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For the week of January 24 through 30, 2001

Ketchum changes council elections

Candidates must file for specific seats

"It passes with three in favor, one absent and me objecting." 

-Mayor Guy Coles

Express Staff Writer

With little fanfare and almost no public comment, the Ketchum City Council last week unanimously changed the way the city conducts city council elections, requiring candidates to run for specific council seats rather than for either of two available seats.

Councilman Maurice Charlat was absent at the meeting on Tuesday of last week.

Previously, the two candidates who received the most votes were elected to the two available seats.

The newly adopted method is the same way elections are conducted in Hailey and Sun Valley. Numbers are assigned to each of the four council seats, and candidates choose seats based on the number assigned to them and, theoretically, to the incumbent they most wish to challenge.

The council waived the three readings commonly used to adopt or adjust ordinances, triggering concern from Mayor Guy Coles, who said he would like to have waited to receive input from a full council and from more of the public before adopting the changes.

"It passes with three in favor, one absent and me objecting," the mayor said.

The mayor votes only to break a tie between council members.

Councilman David Hutchinson, who spearheaded the drive toward immediate action, said heís always thought the newly adopted measures are the "fair way to do it."

"All weíre doing is bringing ourselves into conformance with what most jurisdictions do in the state," Hutchinson said. "Lets get it out of our hair."

In a subsequent interview, Hutchinson pointed to three benefits from the newly adopted rules.

It will help candidates avoid running against other candidates they support, allow voters to choose more specifically who they support rather than casting a second ballot for someone they donít know well, and help voters avoid unintended consequences by casting a second vote for a person who could ultimately defeat the person they most want to elect.

The new election regulations will require winning candidates to garner greater than 50 percent of the votes cast for a council seat. If no candidates receive more than half the total votes cast, a runoff election will be held between the two candidates receiving the highest number of votes.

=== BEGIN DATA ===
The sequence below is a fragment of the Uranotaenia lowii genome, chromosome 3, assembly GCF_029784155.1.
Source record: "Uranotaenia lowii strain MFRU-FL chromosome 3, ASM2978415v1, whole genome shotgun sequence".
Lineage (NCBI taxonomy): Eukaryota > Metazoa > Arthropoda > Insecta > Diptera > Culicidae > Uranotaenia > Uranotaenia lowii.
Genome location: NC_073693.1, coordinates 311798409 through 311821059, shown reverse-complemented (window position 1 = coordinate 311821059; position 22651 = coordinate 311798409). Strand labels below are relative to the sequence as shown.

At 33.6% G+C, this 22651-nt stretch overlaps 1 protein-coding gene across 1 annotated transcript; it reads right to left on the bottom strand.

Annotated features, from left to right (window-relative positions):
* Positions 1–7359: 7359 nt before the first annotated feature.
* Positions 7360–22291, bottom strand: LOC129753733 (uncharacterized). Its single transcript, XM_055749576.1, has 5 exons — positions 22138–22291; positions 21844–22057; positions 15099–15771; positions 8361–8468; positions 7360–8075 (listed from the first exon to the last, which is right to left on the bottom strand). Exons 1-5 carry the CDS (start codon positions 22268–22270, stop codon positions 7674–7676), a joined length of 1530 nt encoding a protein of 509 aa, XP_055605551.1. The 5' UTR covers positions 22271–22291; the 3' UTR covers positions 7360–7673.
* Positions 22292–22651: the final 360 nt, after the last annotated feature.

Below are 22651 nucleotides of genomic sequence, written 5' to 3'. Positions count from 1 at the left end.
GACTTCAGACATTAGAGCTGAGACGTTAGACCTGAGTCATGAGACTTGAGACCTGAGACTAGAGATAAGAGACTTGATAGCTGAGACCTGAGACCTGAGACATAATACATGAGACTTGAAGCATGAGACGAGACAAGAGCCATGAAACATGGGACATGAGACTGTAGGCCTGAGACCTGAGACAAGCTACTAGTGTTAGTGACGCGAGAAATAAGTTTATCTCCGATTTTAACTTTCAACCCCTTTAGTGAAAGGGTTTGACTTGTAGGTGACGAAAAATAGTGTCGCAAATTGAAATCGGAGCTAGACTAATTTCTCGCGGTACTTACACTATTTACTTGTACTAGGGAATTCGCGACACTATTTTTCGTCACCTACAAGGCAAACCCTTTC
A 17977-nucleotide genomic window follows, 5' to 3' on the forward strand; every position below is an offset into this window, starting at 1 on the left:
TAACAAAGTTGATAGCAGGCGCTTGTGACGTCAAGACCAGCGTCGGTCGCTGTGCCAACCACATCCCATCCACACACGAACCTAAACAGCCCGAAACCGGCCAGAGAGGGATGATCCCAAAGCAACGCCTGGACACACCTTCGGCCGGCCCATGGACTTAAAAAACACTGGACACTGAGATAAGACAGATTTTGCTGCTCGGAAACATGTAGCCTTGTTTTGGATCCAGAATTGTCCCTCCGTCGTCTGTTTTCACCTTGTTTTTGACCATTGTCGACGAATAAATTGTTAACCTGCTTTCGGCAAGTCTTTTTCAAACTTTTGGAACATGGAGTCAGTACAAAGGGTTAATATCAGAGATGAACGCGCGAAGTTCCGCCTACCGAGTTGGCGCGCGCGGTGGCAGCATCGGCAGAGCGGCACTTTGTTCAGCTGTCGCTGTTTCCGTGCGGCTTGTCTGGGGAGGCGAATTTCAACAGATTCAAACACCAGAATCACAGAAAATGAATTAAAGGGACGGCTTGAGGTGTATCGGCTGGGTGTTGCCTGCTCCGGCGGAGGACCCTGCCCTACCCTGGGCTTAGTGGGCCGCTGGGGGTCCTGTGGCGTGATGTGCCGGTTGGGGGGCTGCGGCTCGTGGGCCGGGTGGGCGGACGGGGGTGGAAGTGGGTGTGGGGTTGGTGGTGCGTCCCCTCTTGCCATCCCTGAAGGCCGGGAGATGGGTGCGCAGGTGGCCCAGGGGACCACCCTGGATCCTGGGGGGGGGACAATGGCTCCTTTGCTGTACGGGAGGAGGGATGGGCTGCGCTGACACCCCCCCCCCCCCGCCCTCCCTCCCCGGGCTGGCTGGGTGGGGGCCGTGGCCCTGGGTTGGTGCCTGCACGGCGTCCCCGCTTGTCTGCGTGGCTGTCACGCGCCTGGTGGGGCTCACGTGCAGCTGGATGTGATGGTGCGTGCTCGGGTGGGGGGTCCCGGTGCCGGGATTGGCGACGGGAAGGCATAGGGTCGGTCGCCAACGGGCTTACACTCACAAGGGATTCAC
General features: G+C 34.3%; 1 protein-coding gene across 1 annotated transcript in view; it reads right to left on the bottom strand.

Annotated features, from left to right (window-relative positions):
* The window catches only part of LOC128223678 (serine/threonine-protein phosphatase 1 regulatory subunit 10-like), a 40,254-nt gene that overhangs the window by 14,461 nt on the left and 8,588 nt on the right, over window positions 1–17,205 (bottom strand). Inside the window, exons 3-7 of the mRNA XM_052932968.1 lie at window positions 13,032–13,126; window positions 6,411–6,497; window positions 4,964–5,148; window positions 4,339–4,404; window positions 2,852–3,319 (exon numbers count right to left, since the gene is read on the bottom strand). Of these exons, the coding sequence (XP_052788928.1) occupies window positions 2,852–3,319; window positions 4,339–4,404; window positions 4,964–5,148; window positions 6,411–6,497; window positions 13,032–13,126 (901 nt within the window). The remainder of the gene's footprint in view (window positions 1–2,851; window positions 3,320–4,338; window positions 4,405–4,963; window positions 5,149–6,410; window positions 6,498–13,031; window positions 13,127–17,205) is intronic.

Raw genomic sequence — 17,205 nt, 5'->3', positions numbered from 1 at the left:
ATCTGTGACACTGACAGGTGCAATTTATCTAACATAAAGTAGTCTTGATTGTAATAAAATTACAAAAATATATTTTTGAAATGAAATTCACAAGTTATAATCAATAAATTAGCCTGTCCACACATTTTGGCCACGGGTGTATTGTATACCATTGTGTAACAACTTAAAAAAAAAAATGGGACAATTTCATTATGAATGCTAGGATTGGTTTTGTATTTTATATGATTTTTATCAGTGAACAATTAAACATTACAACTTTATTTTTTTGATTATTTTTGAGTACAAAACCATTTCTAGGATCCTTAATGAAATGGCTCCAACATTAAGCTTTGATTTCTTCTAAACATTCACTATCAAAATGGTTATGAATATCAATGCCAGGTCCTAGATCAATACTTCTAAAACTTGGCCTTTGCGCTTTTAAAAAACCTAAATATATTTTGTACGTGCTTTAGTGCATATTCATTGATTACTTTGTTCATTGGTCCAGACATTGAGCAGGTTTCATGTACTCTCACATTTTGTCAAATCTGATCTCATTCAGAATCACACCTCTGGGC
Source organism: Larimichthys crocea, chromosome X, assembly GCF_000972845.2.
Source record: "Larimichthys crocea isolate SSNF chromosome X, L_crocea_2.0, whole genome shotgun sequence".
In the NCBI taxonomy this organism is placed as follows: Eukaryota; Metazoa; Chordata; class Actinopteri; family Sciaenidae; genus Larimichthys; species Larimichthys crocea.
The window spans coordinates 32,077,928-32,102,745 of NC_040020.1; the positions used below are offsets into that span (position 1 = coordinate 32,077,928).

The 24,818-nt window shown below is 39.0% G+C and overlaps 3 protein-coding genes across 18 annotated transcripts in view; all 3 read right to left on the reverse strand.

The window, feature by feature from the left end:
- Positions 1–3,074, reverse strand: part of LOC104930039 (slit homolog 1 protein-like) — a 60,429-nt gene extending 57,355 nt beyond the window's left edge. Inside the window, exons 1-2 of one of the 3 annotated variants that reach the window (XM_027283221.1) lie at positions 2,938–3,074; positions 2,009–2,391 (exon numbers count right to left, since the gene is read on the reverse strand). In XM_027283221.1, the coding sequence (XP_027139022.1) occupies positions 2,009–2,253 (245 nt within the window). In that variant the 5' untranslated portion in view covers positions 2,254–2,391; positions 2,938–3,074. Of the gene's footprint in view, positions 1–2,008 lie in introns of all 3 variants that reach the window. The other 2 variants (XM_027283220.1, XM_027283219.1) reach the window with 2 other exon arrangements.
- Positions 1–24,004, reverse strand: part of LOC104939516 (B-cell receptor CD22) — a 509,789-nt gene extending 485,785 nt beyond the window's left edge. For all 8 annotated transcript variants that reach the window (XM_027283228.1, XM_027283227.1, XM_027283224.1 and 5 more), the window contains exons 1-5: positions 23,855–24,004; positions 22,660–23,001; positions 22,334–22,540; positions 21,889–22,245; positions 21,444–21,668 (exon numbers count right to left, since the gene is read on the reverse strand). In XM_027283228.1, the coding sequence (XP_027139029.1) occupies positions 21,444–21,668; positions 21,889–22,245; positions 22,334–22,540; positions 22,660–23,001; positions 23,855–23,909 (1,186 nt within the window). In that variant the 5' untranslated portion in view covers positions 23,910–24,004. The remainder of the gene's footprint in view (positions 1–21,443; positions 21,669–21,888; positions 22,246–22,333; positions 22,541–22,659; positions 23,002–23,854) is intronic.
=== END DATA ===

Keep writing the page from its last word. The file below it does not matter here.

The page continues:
Sun Valley Mayor David Wilson said he thinks the numbered voting system creates a more issue-driven election.

Sun Valley adopted similar regulations in 1996.

"We felt it would then allow for an issue-driven campaign for a particular seat versus a popularity contest for the top two vote getters," Wilson said.

Some, however, donít support the system.

Sun Valley resident Milt Adam unsuccessfully ran for a seat on the Sun Valley City Council in November 1999 against three other candidates. Only one candidate, Lud Renick, filed for the other open seat.

Both seats were vacated by prior council members.

"Itís rather unfair," Adam said in an interview. "You had to select a position you were going in for, and, at the time, you didnít know who had signed up for which seat.

"I was out there campaigning, and Lud Renick didnít have to. I just donít think democracy is served well in that sort of situation."

Hutchinson acknowledged that in elections for vacated seats, Ketchumís newly adopted system becomes less necessary.

"If they are vacated seats, itís just luck of the draw," he said.

Revising the way the city conducts elections has been on the cityís books for a long time, Hutchinson said.

In the fall of 1999, the city council considered the matter, but decided not to vote on the issue because it was too close to the November election, Hutchinson said.

Public comment, he said, was not prevalent during the fall 1999 consideration of the matter.


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